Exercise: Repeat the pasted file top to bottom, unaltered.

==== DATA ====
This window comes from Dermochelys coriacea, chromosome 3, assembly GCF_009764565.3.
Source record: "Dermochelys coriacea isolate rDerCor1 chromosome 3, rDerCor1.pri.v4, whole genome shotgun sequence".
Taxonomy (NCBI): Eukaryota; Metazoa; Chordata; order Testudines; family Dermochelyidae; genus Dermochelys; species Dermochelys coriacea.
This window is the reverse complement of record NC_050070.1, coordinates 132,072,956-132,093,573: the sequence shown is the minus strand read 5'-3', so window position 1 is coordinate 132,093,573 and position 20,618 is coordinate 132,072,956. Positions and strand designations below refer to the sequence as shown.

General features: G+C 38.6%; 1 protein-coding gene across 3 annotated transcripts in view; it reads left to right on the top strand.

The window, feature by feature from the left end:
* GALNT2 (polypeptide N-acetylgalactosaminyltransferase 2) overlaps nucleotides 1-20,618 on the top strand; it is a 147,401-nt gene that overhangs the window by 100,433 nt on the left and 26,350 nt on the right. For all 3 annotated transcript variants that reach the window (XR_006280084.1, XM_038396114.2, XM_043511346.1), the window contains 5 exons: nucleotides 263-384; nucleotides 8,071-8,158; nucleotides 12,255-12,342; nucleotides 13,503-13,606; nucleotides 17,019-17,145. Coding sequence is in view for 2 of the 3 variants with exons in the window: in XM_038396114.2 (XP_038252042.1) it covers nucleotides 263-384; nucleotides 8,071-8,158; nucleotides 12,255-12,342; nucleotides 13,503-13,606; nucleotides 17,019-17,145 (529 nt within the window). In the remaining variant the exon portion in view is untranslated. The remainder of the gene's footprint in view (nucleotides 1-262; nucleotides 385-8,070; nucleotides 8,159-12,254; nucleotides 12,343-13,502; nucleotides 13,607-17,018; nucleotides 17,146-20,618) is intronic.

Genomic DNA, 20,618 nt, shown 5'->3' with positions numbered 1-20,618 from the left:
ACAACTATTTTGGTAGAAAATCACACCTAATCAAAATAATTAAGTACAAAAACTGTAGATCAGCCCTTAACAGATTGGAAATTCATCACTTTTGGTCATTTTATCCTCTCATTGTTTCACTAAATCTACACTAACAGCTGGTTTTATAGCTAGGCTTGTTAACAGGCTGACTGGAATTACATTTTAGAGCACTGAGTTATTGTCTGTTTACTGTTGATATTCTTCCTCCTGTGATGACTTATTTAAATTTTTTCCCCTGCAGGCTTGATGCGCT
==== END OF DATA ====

This window comes from Dermochelys coriacea, chromosome 3, assembly GCF_009764565.3.
Source record: "Dermochelys coriacea isolate rDerCor1 chromosome 3, rDerCor1.pri.v4, whole genome shotgun sequence".
Taxonomy (NCBI): Eukaryota; Metazoa; Chordata; order Testudines; family Dermochelyidae; genus Dermochelys; species Dermochelys coriacea.
This window is the reverse complement of record NC_050070.1, coordinates 132,072,956-132,093,573: the sequence shown is the minus strand read 5'-3', so window position 1 is coordinate 132,093,573 and position 20,618 is coordinate 132,072,956. Positions and strand designations below refer to the sequence as shown.

General features: G+C 38.6%; 1 protein-coding gene across 3 annotated transcripts in view; it reads left to right on the top strand.

The window, feature by feature from the left end:
* GALNT2 (polypeptide N-acetylgalactosaminyltransferase 2) overlaps nucleotides 1-20,618 on the top strand; it is a 147,401-nt gene that overhangs the window by 100,433 nt on the left and 26,350 nt on the right. For all 3 annotated transcript variants that reach the window (XR_006280084.1, XM_038396114.2, XM_043511346.1), the window contains 5 exons: nucleotides 263-384; nucleotides 8,071-8,158; nucleotides 12,255-12,342; nucleotides 13,503-13,606; nucleotides 17,019-17,145. Coding sequence is in view for 2 of the 3 variants with exons in the window: in XM_038396114.2 (XP_038252042.1) it covers nucleotides 263-384; nucleotides 8,071-8,158; nucleotides 12,255-12,342; nucleotides 13,503-13,606; nucleotides 17,019-17,145 (529 nt within the window). In the remaining variant the exon portion in view is untranslated. The remainder of the gene's footprint in view (nucleotides 1-262; nucleotides 385-8,070; nucleotides 8,159-12,254; nucleotides 12,343-13,502; nucleotides 13,607-17,018; nucleotides 17,146-20,618) is intronic.

Genomic DNA, 20,618 nt, shown 5'->3' with positions numbered 1-20,618 from the left:
ACAACTATTTTGGTAGAAAATCACACCTAATCAAAATAATTAAGTACAAAAACTGTAGATCAGCCCTTAACAGATTGGAAATTCATCACTTTTGGTCATTTTATCCTCTCATTGTTTCACTAAATCTACACTAACAGCTGGTTTTATAGCTAGGCTTGTTAACAGGCTGACTGGAATTACATTTTAGAGCACTGAGTTATTGTCTGTTTACTGTTGATATTCTTCCTCCTGTGATGACTTATTTAAATTTTTTCCCCTGCAGGCTTGATGCGCT